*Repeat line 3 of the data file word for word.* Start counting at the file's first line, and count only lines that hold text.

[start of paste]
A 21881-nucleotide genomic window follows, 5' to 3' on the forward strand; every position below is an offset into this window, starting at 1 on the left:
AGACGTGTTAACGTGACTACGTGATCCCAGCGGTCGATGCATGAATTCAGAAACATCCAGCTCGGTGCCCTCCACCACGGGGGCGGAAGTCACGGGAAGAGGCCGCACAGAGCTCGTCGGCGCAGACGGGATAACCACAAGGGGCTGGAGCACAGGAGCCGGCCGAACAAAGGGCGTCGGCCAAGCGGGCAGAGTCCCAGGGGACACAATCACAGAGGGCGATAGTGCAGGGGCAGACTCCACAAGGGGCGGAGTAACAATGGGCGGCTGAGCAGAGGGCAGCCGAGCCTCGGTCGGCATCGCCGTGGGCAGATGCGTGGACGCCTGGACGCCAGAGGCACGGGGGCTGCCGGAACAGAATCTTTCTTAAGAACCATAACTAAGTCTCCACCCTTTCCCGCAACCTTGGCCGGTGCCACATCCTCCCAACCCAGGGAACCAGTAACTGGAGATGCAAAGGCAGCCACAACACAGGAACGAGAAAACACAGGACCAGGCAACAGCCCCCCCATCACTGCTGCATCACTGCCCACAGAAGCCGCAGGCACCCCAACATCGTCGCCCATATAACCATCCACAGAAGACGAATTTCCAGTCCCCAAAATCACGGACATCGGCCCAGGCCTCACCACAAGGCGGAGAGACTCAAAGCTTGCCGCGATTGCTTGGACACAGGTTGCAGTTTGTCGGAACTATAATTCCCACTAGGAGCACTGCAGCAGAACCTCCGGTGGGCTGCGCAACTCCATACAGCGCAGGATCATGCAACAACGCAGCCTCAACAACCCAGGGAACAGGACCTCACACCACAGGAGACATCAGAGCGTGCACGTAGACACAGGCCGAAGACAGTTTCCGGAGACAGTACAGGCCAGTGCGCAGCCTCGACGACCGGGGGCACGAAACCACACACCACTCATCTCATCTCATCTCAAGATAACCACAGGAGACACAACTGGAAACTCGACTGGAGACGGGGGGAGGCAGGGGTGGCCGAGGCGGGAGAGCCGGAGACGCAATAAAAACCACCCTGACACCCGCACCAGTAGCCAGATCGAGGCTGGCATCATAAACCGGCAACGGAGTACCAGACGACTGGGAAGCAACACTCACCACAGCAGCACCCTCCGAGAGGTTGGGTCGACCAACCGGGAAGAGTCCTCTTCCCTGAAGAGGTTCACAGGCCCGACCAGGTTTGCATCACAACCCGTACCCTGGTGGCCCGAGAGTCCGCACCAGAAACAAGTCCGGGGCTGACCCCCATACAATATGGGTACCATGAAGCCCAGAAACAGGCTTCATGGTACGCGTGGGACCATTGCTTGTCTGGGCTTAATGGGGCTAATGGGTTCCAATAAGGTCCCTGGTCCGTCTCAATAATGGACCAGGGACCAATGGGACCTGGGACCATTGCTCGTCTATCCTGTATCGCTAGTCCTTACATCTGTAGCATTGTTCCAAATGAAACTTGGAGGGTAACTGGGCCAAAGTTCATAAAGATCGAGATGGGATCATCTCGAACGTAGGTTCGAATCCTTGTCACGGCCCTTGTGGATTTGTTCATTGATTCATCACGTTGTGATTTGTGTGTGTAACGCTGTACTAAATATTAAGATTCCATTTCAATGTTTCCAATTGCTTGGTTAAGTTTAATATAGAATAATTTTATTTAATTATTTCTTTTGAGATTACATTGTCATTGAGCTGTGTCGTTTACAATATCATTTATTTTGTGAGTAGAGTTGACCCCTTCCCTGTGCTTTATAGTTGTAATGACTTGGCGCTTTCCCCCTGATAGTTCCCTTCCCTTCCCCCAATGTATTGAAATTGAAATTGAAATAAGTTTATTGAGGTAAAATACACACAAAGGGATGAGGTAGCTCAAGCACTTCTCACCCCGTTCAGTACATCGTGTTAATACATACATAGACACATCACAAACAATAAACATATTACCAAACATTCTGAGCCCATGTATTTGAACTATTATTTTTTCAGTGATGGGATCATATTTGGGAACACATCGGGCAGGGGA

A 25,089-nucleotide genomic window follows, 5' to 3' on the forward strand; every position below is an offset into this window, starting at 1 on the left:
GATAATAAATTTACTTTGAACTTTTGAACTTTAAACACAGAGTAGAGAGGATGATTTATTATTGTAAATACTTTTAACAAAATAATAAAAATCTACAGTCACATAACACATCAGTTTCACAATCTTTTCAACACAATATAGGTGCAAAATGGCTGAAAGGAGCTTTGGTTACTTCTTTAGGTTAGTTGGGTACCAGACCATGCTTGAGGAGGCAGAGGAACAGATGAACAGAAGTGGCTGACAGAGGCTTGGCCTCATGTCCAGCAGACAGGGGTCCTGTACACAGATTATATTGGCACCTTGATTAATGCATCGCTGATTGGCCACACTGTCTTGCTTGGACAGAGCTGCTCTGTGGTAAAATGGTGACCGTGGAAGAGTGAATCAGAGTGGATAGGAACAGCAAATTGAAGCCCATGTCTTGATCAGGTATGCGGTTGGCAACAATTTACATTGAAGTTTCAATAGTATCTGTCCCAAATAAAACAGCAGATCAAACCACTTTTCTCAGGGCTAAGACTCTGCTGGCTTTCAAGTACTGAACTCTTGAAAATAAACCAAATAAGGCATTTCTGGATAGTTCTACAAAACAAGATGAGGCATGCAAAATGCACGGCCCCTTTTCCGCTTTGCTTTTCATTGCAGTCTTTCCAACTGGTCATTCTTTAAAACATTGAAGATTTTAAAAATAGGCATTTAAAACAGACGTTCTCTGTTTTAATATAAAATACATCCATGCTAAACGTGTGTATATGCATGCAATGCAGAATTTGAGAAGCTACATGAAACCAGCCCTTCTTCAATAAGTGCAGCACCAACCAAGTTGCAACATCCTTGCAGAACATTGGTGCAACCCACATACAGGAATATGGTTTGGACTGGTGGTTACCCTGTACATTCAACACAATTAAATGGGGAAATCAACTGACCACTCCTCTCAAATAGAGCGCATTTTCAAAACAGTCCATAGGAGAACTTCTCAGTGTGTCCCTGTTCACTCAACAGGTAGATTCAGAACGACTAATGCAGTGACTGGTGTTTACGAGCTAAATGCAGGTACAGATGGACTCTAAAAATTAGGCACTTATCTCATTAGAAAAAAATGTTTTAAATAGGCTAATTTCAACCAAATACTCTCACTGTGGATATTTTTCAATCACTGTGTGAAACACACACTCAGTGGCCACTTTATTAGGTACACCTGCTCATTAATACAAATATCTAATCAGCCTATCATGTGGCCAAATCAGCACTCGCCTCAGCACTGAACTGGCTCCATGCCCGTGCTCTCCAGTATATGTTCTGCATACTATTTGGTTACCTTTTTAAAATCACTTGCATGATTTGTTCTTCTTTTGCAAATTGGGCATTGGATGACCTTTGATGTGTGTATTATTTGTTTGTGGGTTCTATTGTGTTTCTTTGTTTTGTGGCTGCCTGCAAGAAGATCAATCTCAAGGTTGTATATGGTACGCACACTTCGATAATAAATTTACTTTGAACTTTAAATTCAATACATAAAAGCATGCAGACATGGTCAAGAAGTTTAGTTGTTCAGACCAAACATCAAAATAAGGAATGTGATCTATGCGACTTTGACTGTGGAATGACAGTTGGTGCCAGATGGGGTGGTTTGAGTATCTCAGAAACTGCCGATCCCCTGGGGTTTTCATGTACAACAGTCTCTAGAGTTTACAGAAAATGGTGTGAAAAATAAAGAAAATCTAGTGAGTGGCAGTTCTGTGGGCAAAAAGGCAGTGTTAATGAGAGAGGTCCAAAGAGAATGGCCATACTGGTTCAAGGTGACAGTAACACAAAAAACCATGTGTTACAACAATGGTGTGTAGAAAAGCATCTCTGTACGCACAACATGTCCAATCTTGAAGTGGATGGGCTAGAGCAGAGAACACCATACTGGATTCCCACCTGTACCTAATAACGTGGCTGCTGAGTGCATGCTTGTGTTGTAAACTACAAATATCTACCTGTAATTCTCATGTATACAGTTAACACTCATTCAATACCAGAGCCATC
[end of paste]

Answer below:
A 25,089-nucleotide genomic window follows, 5' to 3' on the forward strand; every position below is an offset into this window, starting at 1 on the left: